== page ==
Access to Public Information, Defamation / Reputation
Aécio Neves da Cunha v. Twitter Brasil
Closed Expands Expression
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Hungary’s Constitutional Court upheld a provision of the State Secrets Act defining an official secret but found that Act LXIII pertaining to the Disclosure of Information of Public Interest lacked certain guarantees necessary to protect the right of access to information. The States Secret Acts was found to be constitutional because it was limited in scope, applied only to a narrow category of official secrets with sufficient procedural guarantees in place to prevent arbitrary classification; and because a substantial judicial review of a non-disclosure decision was available. The Court, however, found Act LXIII to be subject to abuse because it permits the arbitrary denial of access to public information relating to internal government decision making processes for up to 20 years. Therefore, the Court required the legislature to adopt changes to ensure that access to the classified deliberations should not be restricted after a decision has been made, there must be an opportunity to challenge a decision to withhold information on the merits as well as on procedural grounds, that the period for restriction must be limited and the law must clearly define the restricted category of information.
This case analysis was contributed by Right2Info.org.
The petitioner requested the annulment of two provisions of law on the grounds that they violated Article 61(1) of the Hungarian Constitution, which guarantees the right to “distribute information of public interest”; and Article 8(2), which provides that a law “may not restrict the basic meaning and content of fundamental rights”.
The petitioner asserted that: (1) Section 4(1) of Act LXV of 1995 on State Secrets and Official Secrets, which defines an official secret as “information that has been classified as such by those [bodies] with the authority to do so,” makes classification discretionary and does not provide sufficient guarantees to prevent unjustified restrictions on the freedom of information; and (2) Section 19(5) of Act LXIII of 1992 on Disclosure of Information of Public Interest which states that “any data for internal use or that is related to the decision-making process” is not to be disclosed for twenty years “from the date it is processed” unless the head of the respective agency authorizes access to the piece of information within the 20-years period could be used to prevent the publication of any information and that the time restriction on publicity was unjustifiably excessive.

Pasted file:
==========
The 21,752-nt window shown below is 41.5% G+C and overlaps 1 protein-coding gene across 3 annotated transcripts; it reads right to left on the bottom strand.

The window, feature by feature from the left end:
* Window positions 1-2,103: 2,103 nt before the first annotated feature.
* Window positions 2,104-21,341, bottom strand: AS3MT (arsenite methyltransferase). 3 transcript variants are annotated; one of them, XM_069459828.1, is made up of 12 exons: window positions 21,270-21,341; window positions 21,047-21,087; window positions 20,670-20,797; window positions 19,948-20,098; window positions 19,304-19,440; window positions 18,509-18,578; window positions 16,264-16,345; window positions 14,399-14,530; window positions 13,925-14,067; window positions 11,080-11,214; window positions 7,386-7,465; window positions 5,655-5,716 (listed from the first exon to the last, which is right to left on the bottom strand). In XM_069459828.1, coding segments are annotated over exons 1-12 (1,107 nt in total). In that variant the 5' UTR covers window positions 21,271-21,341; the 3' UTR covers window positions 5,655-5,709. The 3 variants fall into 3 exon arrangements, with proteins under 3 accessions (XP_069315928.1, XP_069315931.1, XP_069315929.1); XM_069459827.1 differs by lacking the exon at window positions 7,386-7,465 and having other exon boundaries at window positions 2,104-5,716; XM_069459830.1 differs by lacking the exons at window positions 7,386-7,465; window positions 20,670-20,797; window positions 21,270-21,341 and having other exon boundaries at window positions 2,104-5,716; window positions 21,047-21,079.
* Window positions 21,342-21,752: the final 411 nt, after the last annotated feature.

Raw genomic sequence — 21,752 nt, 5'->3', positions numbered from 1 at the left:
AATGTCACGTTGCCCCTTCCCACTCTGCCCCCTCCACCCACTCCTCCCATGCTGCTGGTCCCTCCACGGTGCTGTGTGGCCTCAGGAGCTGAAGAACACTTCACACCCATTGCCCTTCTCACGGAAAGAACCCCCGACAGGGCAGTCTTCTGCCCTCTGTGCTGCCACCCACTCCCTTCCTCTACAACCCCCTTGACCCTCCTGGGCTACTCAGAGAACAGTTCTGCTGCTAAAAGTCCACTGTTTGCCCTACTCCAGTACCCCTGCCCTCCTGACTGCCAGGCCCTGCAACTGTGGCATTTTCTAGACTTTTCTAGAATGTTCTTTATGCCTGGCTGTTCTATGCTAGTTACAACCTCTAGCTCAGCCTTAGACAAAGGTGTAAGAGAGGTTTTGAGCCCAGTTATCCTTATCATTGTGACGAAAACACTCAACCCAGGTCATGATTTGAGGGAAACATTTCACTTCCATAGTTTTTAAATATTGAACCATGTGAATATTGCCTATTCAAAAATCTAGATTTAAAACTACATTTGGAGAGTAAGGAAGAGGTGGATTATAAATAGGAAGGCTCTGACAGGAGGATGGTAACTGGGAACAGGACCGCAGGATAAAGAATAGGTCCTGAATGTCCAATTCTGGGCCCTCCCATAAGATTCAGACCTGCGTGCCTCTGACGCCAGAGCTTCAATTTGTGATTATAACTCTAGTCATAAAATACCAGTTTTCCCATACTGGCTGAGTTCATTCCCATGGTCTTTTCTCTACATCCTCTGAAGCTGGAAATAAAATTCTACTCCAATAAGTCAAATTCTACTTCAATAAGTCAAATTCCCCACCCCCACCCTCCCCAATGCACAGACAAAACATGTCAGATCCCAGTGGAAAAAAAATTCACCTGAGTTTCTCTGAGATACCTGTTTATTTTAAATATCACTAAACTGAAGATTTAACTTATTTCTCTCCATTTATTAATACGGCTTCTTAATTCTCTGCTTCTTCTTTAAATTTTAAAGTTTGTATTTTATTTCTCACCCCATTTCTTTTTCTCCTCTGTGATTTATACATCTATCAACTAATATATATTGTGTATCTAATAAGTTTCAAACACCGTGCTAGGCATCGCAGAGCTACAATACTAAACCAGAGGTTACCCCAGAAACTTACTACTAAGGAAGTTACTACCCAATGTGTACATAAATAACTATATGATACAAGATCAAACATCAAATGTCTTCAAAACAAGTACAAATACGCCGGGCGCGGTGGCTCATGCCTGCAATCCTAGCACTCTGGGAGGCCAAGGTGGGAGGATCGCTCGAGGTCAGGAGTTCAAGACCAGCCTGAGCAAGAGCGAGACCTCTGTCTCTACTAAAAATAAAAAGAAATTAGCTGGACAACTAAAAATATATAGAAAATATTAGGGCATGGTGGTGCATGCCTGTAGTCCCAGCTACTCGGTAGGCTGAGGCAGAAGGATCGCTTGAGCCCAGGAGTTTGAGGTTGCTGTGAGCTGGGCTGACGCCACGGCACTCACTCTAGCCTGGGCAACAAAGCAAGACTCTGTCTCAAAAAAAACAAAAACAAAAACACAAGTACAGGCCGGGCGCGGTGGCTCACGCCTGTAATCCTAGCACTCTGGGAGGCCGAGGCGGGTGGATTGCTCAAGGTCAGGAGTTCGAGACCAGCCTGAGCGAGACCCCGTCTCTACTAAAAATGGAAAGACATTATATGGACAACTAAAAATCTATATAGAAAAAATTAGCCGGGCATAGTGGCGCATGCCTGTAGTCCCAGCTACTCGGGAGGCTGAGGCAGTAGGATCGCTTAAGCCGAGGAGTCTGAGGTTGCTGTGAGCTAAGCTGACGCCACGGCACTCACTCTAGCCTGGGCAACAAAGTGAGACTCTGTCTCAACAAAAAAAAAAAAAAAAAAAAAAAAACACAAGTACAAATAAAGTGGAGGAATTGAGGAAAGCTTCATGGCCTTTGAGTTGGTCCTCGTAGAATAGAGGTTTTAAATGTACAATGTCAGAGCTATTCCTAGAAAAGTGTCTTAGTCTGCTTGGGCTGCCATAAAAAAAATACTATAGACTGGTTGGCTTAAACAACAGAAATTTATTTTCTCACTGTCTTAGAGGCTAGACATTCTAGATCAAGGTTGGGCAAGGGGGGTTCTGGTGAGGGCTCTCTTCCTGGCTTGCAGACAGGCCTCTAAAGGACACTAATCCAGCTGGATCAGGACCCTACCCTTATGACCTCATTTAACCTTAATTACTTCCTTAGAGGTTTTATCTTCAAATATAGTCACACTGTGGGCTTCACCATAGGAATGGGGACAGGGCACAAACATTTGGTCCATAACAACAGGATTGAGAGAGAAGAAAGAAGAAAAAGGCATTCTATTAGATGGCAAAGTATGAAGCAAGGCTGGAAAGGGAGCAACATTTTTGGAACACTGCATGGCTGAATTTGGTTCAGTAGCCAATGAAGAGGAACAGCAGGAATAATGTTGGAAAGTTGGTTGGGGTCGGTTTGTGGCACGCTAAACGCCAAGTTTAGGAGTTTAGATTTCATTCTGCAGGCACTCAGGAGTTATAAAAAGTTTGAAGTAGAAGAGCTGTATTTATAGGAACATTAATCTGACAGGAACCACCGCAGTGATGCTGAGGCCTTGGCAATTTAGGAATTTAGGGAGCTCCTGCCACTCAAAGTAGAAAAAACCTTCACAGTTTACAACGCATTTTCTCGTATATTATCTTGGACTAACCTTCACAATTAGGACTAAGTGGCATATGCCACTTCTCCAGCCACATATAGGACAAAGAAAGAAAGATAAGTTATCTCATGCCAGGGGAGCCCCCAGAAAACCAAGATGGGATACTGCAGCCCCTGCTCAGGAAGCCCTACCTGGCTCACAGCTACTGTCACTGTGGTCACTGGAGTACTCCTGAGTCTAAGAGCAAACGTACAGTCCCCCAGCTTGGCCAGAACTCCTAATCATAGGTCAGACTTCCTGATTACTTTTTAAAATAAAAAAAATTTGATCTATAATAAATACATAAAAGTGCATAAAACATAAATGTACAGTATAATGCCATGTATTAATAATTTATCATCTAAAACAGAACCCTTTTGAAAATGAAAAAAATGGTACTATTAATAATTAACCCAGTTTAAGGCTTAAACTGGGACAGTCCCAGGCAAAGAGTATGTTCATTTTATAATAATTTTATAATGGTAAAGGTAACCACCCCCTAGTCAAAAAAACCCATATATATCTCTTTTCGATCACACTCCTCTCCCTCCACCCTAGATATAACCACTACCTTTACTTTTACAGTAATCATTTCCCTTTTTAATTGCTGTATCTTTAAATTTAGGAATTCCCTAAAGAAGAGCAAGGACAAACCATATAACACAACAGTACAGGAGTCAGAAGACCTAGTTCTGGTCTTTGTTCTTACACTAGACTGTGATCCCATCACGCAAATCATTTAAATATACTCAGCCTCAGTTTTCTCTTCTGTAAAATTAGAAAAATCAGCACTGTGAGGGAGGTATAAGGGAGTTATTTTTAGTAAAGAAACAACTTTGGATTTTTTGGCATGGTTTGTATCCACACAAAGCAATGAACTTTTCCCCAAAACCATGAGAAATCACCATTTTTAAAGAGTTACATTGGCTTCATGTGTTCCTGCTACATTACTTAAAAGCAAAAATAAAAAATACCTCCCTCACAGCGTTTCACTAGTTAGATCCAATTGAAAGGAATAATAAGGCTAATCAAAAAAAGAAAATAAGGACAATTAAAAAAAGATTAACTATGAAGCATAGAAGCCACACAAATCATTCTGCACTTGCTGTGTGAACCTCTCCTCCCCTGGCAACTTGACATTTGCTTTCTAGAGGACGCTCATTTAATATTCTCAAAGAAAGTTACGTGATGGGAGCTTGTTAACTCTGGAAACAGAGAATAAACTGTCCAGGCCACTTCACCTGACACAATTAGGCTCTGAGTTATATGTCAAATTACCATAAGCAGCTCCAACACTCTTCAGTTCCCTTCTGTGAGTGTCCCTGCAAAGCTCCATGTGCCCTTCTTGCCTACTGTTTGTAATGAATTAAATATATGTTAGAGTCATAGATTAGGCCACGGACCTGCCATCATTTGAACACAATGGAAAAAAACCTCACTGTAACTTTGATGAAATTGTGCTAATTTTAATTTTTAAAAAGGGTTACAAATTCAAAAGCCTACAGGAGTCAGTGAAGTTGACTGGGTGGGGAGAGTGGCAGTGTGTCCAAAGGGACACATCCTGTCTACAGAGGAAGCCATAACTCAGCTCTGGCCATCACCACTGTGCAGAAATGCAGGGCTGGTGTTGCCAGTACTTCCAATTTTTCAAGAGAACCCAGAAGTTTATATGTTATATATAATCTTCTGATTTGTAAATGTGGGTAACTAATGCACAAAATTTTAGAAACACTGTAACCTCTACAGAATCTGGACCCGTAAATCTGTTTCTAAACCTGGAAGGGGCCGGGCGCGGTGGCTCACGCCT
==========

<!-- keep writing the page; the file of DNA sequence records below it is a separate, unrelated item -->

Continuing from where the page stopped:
The Hungarian Constitutional Court rejected the petition to declare the provisions unconstitutional and annul them.
Referring to its own case-law, the Court reiterated that when it comes to public information it is not up to the citizen to justify his or her right to access public data, but up to the relevant state agency to prove that the law allows it to deny access (section III, para. 1). It also affirmed the proportionality test to be employed when balancing competing interests, namely, that the importance of the objective to be achieved must be proportionate to the restriction of the fundamental right concerned. It then went on to distinguish the two provisions by the type of data each protects: (1) official secrets and (2) automatic classification (of information underlying a decision) (section III, para. 3).